Put on your helmet, because you’re about to enter a battle-zone. I’m not referring to the conflicts in Afghanistan, Iraq, or Syria, but to a battle which is being waged over the minds of your children.

The enemy is subtle and dangerous. First he visits your house as a stranger. Then he becomes a regular guest. Finally, he installs himself as a permanent resident, vying for the top spot in your household. As he entertains your children, the stranger often makes light of the sanctity of marriage and the name of God. You are disturbed as he describes situations which make you blush, occasionally even using inappropriate, four-letter words in your children’s presence. In case you were wondering, his name is TV.

I cannot think of any parents who are unconcerned about what their children put in their mouths; but few exercise discernment concerning what their kids put in their minds. How do we keep television from harming our kids and distracting them from spiritual things? One way is by limiting their exposure to “the tube.” You may also try substituting other fun things in its place: Take the kids on a walk. Go on bike rides together. Maybe even begin a reading program with rewards for your children’s progress. Teach them to apply God’s Word to their life experiences. Being a good parent involves a balance of withholding dangerous influences from your kids and providing positive influences as channels for their energy.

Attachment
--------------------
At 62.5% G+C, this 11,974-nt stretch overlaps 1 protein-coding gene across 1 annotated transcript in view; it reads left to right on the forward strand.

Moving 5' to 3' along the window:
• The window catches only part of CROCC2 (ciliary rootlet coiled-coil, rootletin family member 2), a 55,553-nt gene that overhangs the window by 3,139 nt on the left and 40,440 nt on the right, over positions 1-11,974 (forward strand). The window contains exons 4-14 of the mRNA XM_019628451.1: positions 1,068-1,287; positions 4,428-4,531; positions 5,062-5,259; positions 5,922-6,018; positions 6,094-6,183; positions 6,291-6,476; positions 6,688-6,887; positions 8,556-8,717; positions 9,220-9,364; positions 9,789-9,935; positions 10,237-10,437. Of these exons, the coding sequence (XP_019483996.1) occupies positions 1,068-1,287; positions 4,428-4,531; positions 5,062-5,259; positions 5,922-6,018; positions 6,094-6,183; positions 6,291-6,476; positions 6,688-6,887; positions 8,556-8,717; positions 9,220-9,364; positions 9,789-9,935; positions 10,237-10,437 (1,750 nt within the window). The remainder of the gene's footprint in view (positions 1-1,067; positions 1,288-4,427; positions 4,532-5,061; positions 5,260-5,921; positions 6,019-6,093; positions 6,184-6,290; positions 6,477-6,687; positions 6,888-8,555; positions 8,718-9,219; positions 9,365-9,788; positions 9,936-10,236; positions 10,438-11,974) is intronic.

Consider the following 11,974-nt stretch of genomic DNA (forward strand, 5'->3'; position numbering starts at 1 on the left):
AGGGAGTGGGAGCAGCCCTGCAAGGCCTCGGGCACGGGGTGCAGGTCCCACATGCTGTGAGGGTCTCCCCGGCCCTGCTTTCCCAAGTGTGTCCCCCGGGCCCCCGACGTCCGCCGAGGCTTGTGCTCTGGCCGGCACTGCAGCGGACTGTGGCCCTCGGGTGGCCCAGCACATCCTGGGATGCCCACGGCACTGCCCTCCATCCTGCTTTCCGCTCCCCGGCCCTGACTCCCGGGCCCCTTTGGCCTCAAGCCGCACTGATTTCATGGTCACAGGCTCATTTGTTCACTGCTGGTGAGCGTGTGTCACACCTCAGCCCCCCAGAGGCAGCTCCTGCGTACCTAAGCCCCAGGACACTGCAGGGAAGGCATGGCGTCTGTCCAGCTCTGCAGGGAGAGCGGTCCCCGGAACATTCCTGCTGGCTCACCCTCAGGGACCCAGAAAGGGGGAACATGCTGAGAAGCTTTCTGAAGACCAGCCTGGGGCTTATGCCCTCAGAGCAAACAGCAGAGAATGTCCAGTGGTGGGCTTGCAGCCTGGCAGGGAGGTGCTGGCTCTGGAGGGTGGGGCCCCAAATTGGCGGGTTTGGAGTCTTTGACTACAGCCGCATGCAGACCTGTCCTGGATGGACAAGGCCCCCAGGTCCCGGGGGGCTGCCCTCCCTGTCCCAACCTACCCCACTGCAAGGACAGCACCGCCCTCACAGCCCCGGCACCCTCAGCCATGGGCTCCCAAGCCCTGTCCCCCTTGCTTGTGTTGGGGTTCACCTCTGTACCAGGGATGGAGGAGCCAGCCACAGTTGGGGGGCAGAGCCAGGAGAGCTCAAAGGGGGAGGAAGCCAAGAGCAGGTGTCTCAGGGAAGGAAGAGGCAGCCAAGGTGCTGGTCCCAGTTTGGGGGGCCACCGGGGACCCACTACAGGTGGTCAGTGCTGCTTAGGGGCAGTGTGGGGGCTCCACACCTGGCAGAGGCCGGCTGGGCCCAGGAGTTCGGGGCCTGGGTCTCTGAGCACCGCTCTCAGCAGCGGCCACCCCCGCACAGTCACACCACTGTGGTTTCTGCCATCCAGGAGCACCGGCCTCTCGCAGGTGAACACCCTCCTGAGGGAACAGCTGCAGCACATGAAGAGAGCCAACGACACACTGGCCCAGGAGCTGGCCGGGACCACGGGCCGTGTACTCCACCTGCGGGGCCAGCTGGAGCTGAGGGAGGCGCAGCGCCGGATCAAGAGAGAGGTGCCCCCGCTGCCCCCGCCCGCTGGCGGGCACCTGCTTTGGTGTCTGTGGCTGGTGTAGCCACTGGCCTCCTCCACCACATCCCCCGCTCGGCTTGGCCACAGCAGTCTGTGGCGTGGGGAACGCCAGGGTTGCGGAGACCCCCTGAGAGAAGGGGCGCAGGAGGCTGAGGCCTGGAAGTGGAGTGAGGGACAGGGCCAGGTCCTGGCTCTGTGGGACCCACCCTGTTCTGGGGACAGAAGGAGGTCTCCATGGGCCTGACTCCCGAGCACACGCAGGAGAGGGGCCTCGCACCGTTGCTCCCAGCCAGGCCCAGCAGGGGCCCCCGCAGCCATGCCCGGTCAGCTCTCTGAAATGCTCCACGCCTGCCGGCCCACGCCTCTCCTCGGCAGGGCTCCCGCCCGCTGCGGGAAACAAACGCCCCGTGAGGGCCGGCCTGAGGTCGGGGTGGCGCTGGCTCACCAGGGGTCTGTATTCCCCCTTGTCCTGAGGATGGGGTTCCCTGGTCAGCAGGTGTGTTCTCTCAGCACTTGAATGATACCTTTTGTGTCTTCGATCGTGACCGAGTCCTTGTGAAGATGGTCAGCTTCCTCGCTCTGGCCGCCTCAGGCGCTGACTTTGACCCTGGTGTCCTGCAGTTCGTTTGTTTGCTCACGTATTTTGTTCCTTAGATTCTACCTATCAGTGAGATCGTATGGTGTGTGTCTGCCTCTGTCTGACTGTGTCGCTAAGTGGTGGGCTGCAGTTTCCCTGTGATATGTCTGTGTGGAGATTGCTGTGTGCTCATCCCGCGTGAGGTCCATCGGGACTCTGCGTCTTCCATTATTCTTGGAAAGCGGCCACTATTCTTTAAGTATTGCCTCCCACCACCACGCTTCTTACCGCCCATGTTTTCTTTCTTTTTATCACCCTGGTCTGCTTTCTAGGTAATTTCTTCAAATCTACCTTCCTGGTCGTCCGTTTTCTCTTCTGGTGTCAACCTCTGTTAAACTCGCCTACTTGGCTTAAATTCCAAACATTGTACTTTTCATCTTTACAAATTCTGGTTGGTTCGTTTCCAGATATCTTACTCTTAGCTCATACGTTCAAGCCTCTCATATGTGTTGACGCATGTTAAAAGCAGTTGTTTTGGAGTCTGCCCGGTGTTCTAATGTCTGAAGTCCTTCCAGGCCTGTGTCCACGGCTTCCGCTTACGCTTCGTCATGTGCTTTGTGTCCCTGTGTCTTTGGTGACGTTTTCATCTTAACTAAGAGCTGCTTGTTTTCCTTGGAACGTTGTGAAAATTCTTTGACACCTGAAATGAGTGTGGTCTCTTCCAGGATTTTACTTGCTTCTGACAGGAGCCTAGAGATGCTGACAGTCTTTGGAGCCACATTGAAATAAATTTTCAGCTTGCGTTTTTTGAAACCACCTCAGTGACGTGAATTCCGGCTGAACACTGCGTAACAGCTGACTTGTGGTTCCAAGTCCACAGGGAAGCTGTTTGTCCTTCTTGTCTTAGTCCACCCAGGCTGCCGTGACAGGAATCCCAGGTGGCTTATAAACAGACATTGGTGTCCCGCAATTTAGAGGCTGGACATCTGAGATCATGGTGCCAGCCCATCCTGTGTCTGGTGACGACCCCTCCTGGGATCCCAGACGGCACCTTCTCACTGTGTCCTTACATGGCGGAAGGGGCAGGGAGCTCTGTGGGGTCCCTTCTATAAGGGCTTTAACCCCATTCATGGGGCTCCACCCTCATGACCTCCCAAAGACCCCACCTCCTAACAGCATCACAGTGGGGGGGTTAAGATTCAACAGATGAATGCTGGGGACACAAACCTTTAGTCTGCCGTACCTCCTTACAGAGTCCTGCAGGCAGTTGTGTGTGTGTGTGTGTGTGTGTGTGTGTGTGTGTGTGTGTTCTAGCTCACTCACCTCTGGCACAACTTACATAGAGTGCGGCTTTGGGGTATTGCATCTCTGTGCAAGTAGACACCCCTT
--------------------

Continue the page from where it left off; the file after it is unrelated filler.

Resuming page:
As parents, our job is to train our children in the way they should go. This is God’s way. If training them in God’s way means setting limits on the content they view on television, or on the time they spend watching it, then so be it — we have an obligation to obey God’s Word. We are not training our children for today or tomorrow, or even next week, but for the adults they will become years from now. I hope you will never take this responsibility lightly.

Television is an invention that permits you to be entertained in your living room by people you would not have in your home. — David Frost

Devotional by Pastor Jim Scudder, Jr.